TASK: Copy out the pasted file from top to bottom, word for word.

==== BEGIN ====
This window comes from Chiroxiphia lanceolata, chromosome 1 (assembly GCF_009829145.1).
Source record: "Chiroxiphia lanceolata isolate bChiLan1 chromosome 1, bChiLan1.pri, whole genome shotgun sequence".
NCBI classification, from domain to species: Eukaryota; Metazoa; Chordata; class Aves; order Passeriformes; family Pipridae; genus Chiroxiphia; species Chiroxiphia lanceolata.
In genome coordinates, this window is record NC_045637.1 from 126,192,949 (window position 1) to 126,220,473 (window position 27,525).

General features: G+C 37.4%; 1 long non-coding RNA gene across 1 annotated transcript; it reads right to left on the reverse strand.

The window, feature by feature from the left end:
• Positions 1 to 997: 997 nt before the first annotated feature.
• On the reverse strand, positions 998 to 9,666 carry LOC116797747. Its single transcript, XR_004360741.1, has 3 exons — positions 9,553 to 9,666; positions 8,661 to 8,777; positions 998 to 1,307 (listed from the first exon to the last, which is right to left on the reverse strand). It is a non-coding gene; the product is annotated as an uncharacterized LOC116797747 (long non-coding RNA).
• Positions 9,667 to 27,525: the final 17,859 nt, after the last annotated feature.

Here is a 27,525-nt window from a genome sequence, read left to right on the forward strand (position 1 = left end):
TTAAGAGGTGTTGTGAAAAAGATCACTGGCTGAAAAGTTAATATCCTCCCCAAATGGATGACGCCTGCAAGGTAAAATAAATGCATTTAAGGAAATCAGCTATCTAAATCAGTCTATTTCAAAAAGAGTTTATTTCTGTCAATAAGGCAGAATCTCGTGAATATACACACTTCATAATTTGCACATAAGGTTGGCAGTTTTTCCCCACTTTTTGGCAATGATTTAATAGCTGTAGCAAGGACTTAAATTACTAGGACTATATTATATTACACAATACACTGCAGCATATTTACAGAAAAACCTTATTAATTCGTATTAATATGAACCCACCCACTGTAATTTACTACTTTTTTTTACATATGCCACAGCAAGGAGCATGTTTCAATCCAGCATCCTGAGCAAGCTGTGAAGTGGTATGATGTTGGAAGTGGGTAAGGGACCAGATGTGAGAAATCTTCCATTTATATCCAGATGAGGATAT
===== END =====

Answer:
This window comes from Chiroxiphia lanceolata, chromosome 1 (assembly GCF_009829145.1).
Source record: "Chiroxiphia lanceolata isolate bChiLan1 chromosome 1, bChiLan1.pri, whole genome shotgun sequence".
NCBI classification, from domain to species: Eukaryota; Metazoa; Chordata; class Aves; order Passeriformes; family Pipridae; genus Chiroxiphia; species Chiroxiphia lanceolata.
In genome coordinates, this window is record NC_045637.1 from 126,192,949 (window position 1) to 126,220,473 (window position 27,525).

General features: G+C 37.4%; 1 long non-coding RNA gene across 1 annotated transcript; it reads right to left on the reverse strand.

The window, feature by feature from the left end:
• Positions 1 to 997: 997 nt before the first annotated feature.
• On the reverse strand, positions 998 to 9,666 carry LOC116797747. Its single transcript, XR_004360741.1, has 3 exons — positions 9,553 to 9,666; positions 8,661 to 8,777; positions 998 to 1,307 (listed from the first exon to the last, which is right to left on the reverse strand). It is a non-coding gene; the product is annotated as an uncharacterized LOC116797747 (long non-coding RNA).
• Positions 9,667 to 27,525: the final 17,859 nt, after the last annotated feature.

Here is a 27,525-nt window from a genome sequence, read left to right on the forward strand (position 1 = left end):
TTAAGAGGTGTTGTGAAAAAGATCACTGGCTGAAAAGTTAATATCCTCCCCAAATGGATGACGCCTGCAAGGTAAAATAAATGCATTTAAGGAAATCAGCTATCTAAATCAGTCTATTTCAAAAAGAGTTTATTTCTGTCAATAAGGCAGAATCTCGTGAATATACACACTTCATAATTTGCACATAAGGTTGGCAGTTTTTCCCCACTTTTTGGCAATGATTTAATAGCTGTAGCAAGGACTTAAATTACTAGGACTATATTATATTACACAATACACTGCAGCATATTTACAGAAAAACCTTATTAATTCGTATTAATATGAACCCACCCACTGTAATTTACTACTTTTTTTTACATATGCCACAGCAAGGAGCATGTTTCAATCCAGCATCCTGAGCAAGCTGTGAAGTGGTATGATGTTGGAAGTGGGTAAGGGACCAGATGTGAGAAATCTTCCATTTATATCCAGATGAGGATAT